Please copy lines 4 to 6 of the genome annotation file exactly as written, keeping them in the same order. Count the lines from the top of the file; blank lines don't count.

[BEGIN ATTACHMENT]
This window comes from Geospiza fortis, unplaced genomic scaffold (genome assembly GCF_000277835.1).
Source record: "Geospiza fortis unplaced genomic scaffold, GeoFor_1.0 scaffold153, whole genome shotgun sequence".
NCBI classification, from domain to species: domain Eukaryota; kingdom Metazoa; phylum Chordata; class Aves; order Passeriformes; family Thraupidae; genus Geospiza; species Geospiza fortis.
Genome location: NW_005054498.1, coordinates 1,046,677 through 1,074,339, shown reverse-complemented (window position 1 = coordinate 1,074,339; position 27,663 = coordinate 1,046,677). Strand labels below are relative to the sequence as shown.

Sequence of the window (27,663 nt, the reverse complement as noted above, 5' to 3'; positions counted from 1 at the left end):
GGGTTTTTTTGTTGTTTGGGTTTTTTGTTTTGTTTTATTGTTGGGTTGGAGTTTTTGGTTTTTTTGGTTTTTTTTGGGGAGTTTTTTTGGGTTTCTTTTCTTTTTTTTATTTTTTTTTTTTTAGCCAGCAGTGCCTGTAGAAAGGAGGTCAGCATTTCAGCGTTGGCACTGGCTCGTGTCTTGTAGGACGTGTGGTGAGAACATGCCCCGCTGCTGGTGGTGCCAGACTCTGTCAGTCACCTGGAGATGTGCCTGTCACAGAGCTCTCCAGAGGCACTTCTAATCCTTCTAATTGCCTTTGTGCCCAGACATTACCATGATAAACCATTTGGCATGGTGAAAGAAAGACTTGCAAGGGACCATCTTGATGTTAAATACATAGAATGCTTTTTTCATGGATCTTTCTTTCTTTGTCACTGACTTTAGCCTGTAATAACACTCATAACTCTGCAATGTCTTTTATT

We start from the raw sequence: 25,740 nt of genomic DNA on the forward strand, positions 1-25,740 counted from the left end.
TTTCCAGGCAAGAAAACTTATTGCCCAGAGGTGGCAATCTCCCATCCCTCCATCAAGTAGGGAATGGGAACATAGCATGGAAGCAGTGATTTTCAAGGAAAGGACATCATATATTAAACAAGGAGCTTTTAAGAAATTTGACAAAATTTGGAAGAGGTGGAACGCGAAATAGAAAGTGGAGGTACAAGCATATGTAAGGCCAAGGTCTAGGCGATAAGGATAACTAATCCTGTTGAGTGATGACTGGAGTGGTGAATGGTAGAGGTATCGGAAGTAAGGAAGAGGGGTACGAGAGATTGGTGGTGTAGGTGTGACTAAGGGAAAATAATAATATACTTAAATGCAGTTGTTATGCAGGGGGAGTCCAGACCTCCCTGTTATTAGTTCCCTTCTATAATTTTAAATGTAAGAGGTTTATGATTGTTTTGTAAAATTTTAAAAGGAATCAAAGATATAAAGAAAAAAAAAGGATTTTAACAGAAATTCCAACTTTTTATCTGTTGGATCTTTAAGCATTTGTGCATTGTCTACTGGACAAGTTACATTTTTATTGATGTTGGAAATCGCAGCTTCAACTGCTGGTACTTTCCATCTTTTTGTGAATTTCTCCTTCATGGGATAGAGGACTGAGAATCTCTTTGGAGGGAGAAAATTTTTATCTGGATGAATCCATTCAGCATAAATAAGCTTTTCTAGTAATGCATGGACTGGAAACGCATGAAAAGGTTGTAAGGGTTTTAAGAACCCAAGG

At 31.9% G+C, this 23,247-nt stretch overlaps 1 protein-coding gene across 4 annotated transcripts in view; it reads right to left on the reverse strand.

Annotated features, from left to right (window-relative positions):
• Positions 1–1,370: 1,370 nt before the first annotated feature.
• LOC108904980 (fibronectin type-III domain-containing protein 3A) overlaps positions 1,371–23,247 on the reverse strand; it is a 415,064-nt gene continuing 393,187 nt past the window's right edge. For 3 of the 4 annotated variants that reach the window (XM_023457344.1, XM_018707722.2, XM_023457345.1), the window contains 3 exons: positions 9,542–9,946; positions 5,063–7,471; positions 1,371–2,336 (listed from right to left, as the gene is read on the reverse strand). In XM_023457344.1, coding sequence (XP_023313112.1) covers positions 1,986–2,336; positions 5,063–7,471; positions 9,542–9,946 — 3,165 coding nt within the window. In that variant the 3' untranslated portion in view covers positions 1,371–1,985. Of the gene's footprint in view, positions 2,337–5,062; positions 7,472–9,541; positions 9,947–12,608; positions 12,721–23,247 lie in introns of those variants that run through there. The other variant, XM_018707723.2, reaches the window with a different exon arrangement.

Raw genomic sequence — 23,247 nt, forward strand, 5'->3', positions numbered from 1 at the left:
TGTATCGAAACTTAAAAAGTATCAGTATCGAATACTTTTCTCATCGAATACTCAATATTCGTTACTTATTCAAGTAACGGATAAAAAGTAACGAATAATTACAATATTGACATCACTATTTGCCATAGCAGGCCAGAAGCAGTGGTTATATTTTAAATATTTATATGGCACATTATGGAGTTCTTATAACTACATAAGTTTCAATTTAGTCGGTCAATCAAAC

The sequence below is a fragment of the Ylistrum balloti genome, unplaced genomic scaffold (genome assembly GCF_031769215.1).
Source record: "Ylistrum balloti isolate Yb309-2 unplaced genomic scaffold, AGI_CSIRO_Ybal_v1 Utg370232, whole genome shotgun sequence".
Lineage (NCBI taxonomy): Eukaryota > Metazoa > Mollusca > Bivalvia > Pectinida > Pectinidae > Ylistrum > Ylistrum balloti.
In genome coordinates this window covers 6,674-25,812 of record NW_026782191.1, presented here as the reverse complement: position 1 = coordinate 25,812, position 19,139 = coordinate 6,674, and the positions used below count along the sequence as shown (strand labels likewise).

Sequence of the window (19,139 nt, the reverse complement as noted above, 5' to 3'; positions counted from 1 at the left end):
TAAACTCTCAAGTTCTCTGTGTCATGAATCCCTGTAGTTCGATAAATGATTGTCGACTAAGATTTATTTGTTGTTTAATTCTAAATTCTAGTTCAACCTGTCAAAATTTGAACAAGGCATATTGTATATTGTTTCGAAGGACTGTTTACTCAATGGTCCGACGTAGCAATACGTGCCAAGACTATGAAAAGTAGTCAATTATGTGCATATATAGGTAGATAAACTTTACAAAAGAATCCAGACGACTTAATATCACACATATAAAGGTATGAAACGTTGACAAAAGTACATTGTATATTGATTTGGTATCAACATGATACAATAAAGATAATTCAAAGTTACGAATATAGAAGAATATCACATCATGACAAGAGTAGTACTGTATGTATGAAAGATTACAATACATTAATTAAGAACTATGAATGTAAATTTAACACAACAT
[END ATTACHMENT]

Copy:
Genome location: NW_005054498.1, coordinates 1,046,677 through 1,074,339, shown reverse-complemented (window position 1 = coordinate 1,074,339; position 27,663 = coordinate 1,046,677). Strand labels below are relative to the sequence as shown.

Sequence of the window (27,663 nt, the reverse complement as noted above, 5' to 3'; positions counted from 1 at the left end):
GGGTTTTTTTGTTGTTTGGGTTTTTTGTTTTGTTTTATTGTTGGGTTGGAGTTTTTGGTTTTTTTGGTTTTTTTTGGGGAGTTTTTTTGGGTTTCTTTTCTTTTTTTTATTTTTTTTTTTTTAGCCAGCAGTGCCTGTAGAAAGGAGGTCAGCATTTCAGCGTTGGCACTGGCTCGTGTCTTGTAGGACGTGTGGTGAGAACATGCCCCGCTGCTGGTGGTGCCAGACTCTGTCAGTCACCTGGAGATGTGCCTGTCACAGAGCTCTCCAGAGGCACTTCTAATCCTTCTAATTGCCTTTGTGCCCAGACATTACCATGATAAACCATTTGGCATGGTGAAAGAAAGACTTGCAAGGGACCATCTTGATGTTAAATACATAGAATGCTTTTTTCATGGATCTTTCTTTCTTTGTCACTGACTTTAGCCTGTAATAACACTCATAACTCTGCAATGTCTTTTATT